A healthy balanced diet ensures the healthy growth of your red-eared slider and keeps off various illnesses. If you’re a new turtle owner, you’re probably unsure of what foods to give your pet turtle and which ones to avoid. This guide will answer all your questions regarding your pet turtle’s diet.
What do red-reared slider turtles eat? The red eared sliders are omnivorous, meaning their balanced diet includes plant and animal materials. They feed on plant materials such as leafy greens, aquatic plants, and vegetables. And they take animal proteins such as earthworms, mealworms, silkworms, aquatic snails, shrimp, etc.
The following guide will teach you everything you need to know about your red-eared slider turtle diet. You’ll learn the various vegetables, fruits, live food, and other types of food to give your pet turtle. Plus, you’ll learn what foods to avoid or limit for the healthy growth of your pet turtle.
What do red-eared slider turtles eat?
Red-eared sliders in the wild are opportunistic omnivores and feed on aquatic vegetation as well as small fish and decaying material, including dead fish and frogs.
The baby red-eared sliders are mainly carnivorous and only become omnivorous like their adult relatives as they grow older.
The diet for wild species isn’t much different for red-eared sliders and turtles as pets. You can feed them both plant and animal materials.
Be sure to give your slider turtle a VARIETY of foods. This will keep it from getting bored by the same type of food and refusing to eat.
Here’s the list of foods a pet red-eared slider turtle eats:
Aquatic turtle pellets are probably the most common type of food turtle owners feed to their red-eared sliders. They provide your turtle with a good mix of minerals and vitamins.
However, they should only make up to around 25% of your turtle’s diet, and not more than that. The rest of the diet should be made up of the foods we’ve described below.
These pond sliders also like snacking on aquatic plants. You can add these to their indoor enclosure or pond. However, be careful which aquatic plants you feed your pond slider as some of them are toxic and therefore unsafe for your turtle.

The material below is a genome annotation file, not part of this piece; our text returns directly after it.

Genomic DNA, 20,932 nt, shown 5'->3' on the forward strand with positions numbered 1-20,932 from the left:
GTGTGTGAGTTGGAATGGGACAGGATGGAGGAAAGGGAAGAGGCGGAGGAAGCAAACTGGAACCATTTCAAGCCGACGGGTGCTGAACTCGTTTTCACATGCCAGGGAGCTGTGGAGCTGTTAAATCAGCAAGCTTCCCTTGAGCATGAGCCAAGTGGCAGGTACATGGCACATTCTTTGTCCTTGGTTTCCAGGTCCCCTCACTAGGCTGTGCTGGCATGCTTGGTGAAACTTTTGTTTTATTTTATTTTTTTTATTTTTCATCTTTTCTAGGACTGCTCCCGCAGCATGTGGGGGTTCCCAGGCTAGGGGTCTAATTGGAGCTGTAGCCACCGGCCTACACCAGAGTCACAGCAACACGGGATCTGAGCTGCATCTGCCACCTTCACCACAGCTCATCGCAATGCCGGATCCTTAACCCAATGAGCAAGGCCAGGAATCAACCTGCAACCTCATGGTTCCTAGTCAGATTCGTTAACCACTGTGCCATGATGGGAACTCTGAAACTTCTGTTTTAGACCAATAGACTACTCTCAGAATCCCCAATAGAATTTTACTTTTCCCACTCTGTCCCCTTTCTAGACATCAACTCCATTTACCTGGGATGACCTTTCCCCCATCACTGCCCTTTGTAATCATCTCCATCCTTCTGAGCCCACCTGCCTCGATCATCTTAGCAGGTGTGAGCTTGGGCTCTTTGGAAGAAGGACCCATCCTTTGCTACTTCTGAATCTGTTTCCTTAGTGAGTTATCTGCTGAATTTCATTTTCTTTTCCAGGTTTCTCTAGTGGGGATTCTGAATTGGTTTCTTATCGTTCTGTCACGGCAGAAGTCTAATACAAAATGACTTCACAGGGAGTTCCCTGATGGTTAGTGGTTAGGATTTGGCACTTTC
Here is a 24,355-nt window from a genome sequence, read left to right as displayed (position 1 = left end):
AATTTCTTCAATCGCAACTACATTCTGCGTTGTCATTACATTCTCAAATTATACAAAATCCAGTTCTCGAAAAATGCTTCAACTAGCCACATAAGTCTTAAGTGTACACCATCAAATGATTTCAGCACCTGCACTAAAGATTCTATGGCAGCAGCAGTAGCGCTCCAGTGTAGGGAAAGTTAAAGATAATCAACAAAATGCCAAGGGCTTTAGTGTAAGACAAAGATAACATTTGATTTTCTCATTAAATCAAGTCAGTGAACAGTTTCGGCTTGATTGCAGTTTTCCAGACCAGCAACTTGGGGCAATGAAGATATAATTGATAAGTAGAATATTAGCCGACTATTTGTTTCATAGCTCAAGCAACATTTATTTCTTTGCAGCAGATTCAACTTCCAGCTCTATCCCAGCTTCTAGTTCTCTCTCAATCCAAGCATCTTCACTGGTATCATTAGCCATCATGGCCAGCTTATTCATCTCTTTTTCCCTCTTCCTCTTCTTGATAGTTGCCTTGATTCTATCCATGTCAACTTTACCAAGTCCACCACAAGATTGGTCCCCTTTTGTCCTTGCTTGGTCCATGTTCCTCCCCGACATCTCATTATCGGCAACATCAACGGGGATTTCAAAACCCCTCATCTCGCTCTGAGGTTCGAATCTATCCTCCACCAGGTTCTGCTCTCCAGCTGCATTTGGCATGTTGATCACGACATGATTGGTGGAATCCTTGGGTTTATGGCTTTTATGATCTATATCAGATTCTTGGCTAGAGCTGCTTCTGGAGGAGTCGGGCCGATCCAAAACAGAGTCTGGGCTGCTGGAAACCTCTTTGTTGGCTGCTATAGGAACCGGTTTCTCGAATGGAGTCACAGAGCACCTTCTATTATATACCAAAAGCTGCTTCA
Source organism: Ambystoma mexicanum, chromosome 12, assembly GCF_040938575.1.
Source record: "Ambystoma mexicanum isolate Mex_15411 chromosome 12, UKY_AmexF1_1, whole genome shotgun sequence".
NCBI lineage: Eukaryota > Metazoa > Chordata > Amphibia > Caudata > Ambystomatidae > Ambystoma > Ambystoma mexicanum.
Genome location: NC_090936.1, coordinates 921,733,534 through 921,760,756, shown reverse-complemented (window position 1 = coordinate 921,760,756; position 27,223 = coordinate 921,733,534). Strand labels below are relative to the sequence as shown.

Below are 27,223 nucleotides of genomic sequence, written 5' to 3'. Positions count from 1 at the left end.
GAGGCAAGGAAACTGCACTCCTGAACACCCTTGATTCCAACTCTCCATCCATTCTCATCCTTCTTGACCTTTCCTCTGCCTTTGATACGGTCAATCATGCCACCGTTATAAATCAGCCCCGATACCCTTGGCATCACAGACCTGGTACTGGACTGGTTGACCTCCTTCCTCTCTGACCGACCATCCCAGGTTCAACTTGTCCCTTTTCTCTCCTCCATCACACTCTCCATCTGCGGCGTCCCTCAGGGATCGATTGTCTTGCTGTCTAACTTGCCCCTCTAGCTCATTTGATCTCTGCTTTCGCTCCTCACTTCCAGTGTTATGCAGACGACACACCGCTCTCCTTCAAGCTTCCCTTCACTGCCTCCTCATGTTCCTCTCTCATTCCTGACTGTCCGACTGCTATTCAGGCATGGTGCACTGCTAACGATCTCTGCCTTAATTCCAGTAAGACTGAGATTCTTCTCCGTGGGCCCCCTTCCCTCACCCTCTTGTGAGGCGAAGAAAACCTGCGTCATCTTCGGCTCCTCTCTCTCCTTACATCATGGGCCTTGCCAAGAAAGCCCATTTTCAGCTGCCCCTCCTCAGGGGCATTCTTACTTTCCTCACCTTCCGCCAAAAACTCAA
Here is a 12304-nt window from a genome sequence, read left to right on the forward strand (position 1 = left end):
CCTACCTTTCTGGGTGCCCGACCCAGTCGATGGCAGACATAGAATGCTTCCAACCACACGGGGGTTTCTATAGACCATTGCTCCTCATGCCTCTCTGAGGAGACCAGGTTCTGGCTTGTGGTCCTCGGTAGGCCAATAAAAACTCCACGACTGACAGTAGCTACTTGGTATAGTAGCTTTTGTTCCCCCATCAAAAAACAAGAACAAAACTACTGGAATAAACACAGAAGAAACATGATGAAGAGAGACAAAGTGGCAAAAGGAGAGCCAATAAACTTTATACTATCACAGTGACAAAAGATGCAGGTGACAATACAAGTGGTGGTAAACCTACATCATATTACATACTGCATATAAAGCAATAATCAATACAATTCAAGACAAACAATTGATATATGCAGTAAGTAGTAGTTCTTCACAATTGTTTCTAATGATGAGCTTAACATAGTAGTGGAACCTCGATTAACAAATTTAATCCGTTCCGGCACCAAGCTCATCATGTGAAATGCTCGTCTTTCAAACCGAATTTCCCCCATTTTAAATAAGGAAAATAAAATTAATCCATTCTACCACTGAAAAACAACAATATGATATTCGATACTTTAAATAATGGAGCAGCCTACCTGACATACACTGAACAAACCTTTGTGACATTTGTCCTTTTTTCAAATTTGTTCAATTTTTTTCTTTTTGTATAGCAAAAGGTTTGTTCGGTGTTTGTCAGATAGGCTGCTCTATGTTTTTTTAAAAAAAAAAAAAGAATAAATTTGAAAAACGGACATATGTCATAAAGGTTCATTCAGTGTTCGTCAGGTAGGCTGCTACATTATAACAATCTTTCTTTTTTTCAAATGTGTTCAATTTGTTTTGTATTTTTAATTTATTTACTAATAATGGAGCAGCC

Consider submerged plants such as anacharis, water lettuce, water hyacinth, duckweed, frog-bit, Azolla, water lilies, duckweed, Elodea, etc.
Feed your red-eared slider turtles vegetables such as carrots, squash, green beans, endive, etc. You may want to shred these veggies to make them easier for your turtle to eat. This is epically true if you own a smaller turtle.
Yes, the leafy greens are also a favorite for the red-eared sliders and include spinach, collard greens, dandelion greens, mustard greens, bok choy, kales, turnip greens, swiss chard, etc.
Avoid feeding iceberg or head lettuce to your pet turtle as it contains plenty of water which holds quite little nutritional value. Choose leafy green food varieties that contain the appropriate phosphorous and calcium levels.
You can also offer various fruits to your red-eared slider occasionally, including blueberries, strawberries, grapes, skinned apples, mango, melon, pear, figs, papaya, and grapes.
If you give your turtle these fruits, then be sure to limit them to small quantities as they contain sugar and may cause diarrhea.
Animal-based proteins for red-eared sliders
Animal proteins are also important for the good health of your slider. Thankfully, there’s; a variety of prey food items you can give your turtle to obtain these nutrients.
These foods include shrimp, crickets, earthworms, kill, mealworms, daphnia, bloodworms, and aquatic snails, to name but a few. Larger or adult turtles may also eat larger food items such as feeder fish, tadpoles, etc.
You can also feed your turtle live prey. These will give your turtle the chance to hunt them, bringing out their natural hunting instinct while in the wild and keeping him active.
What do baby red-eared slider turtles eat?
However, baby sliders have slightly different dietary requirements compared to adults—they require a high-protein diet. This is to help support their body growth and development.
The protein-rich diet helps the baby turtle build new cells, and tissues, and promotes the healthy development of their organs, muscles, and bones.
Your baby turtle’s shell is still growing and soft, so it requires extra calcium and proteins to help with proper shell formation and hardening.